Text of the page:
This is an important chapter. In it we see Badiou link (briefly) the disentangling of mathematics from its logicizers (those, that is, who consider mathematics as a logical method expressing no thought) to his critical re-examination of the poem as a resource for thought in its own right. This leads to the beginning of an engagement with Topos theory as the logics of appearing which Badiou seeks to deploy in answer in part to Desanti’s demand and against its capture within a discourse that considers mathematics to be rightfully logic-icized. A thesis is then put forward regarding the being of number. This is set against and alongside what is, for Badiou, Kant’s ‘subtractive ontology’, an ontology whose limit point is the confusion of constitution and result. We finish off with the coupling of a speculative thesis on group and subject under category theory and the squaring off of being and appearing as preliminary to that which has finally appeared as Logiques des mondes.

For those familiar with Badiou’s work the introduction to this translation will by turns annoy and frustrate. Madarasz seeks to cover much ground here and ultimately conveys too little of what is essential to a reader of this book. There is plenty around today to introduce us to the thought of Badiou. Even had this book been published in 2003, such an ‘all things to all people’ introduction (which itself includes many particularly contentious readings of Badiou’s oeuvre presented as certain—i.e. is ontology ‘mathematical philosophy’?), in the wake of both Hallward’s and Barker’s texts would have been redundant. What is needed is a short succinct introduction to this book, arguing for its singularity and insisting on its importance despite the passing of years and the burgeoning primary and secondary literature. It might also have taken further advantage of the slow gestation to publication by directing ‘veteran’ readers of Badiou to places in the text where questions forged by readings of Being and Event might be addressed in this transitory work.

This was perhaps especially necessary, given that, in a book of fourteen chapters, only five are ‘new’ in English. Most have already appeared in the collection by Ray Brassier and Alberto Toscano under the title Theoretical Writings.[4] It is of course a difficult and arduous task to translate a work, and those who await them can only be thankful that some take up this task. In doing so one also puts oneself in a terrible position. It becomes your task to effectively re-present the work which you felt compelled to transmit. Madarasz himself begins his introduction by pointing out that ‘nowhere does an author lose control over his text more than in the translation’. He indicates here that he is referring not so much to the actual words or lines or even a particular book but to the appearance of an oeuvre. A point well enough taken, given the ‘order’ in which translated works of Badiou have appeared. However, rather than acknowledgement of the translator’s bind, this reads as a qualification of what is to come. With this translation the consistency mentioned above is broken—and, it seems, for lack of evidence to the contrary, as if it can be attributed to nothing more than idiosyncrasy.

I do not want to bore the reader with translation comparison but there are some terminological decisions which will jar with the reader familiar with Badiou in translation. For example, ‘multiplicité’ and ‘multiple’ are rendered as ‘manifold’—most of the time. What other translators have rendered as ‘state of the situation’ has become ‘situation states’ (described as Badiou’s ‘terminology’). Mallarmé’s action restreinte is rendered ‘special action’, a translation this reader has not only never seen before, but which demands of the reader a further act of interpretation entirely unnecessary were it translated as—as it should, nay must be—‘restrained action’. This last is certainly a strange decision given the importance of this notion for Badiou as a poetic illustration of the ethic of a generic truth procedure, an ethics after all modelled on ‘Mallarmé’s method’. ‘Special action’ tells us absolutely nothing in this regard and is so far from what Badiou painstakingly outlines as to be suggestive of an ignorance in regard to Badiou’s project as a whole. Something impossible—and not the case—for someone in Madarasz’s position. To add to the curiousness, in MP Madarasz himself translates action restreinte as ‘restrictive action’ (MP 11-12). Although there are several footnotes detailing certain of his other translation decisions, always in regard to retranslations of Badiou’s source material, Madarasz unfortunately makes no theoretical argument in his introduction for his choices—nor it should be said, for his editorial interventions in the text itself. This reviewer spent a good deal of time attempting to figure out whether there were any, and especially so in regard to the use of ‘manifold’.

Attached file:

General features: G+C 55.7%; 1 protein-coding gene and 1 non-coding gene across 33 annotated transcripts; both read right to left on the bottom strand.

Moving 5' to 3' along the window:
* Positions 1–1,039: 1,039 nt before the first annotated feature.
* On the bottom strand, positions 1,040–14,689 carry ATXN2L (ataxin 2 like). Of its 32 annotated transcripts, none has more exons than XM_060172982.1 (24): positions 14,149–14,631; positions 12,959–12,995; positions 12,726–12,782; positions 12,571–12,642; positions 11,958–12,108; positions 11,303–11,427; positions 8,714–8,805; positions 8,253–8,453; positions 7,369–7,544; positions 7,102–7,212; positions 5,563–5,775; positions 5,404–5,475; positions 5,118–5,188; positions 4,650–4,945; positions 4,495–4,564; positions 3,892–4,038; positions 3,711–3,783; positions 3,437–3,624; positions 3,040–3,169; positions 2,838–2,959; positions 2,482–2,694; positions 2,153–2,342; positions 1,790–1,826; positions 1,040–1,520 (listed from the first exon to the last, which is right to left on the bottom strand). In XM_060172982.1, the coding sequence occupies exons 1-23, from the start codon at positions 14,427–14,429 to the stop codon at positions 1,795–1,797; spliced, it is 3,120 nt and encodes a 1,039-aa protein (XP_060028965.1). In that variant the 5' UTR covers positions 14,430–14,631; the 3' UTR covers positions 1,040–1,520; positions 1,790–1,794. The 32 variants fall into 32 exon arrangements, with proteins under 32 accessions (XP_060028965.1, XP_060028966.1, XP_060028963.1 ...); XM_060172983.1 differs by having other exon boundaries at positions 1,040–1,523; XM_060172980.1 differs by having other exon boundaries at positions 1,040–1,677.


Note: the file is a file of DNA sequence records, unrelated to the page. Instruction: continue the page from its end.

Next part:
It is not just the Brassier and Toscano translations of the same texts that we should consider in this light. All translators so far, and from what I have seen, to come, maintain what I am calling a consistency in regard to the central terminologies deployed by Badiou. This seems to me conceptually essential. As unreliable as most indexes are these days—an exception must be made for the intelligent and comprehensive index to The Other Side of Psychoanalysis (see review this issue)—the term ‘manifold’ did not appear in any of the English translations. And given that, for the most part, Badiou’s conceptual elaborations are painstakingly succinct and clear—rendered readable, comprehensible and transmissible despite their obvious theoretical complexity—it makes any such muddying of the waters quite perverse. We are then required to ask, ‘what theoretical shift accounts for such change?’

The Cambridge Encyclopaedia of Philosophy under the entry for ‘manifold’ simply refers you to Kant—as you would expect. Alternatively, as it is a term from spatial geometry and the theory of sheaves (and as such figures in Category Theory), I attempted to discern whether the term was being used only when Badiou referred to a particular form of the multiple or a particular understanding of the multiple, for example consistent or inconsistent, that would somehow suggest either a Kantian affinity not before picked up, or an affinity with its deployment in topos, but to no avail. A Kantian affinity has of course been much remarked (and rejected) in regard to the ethics but Badiou’s and Kant’s concepts of ‘multiplicity’ are yet to be theoretically established as interchangeable. The problem is that there is no reason for doing so supplied here.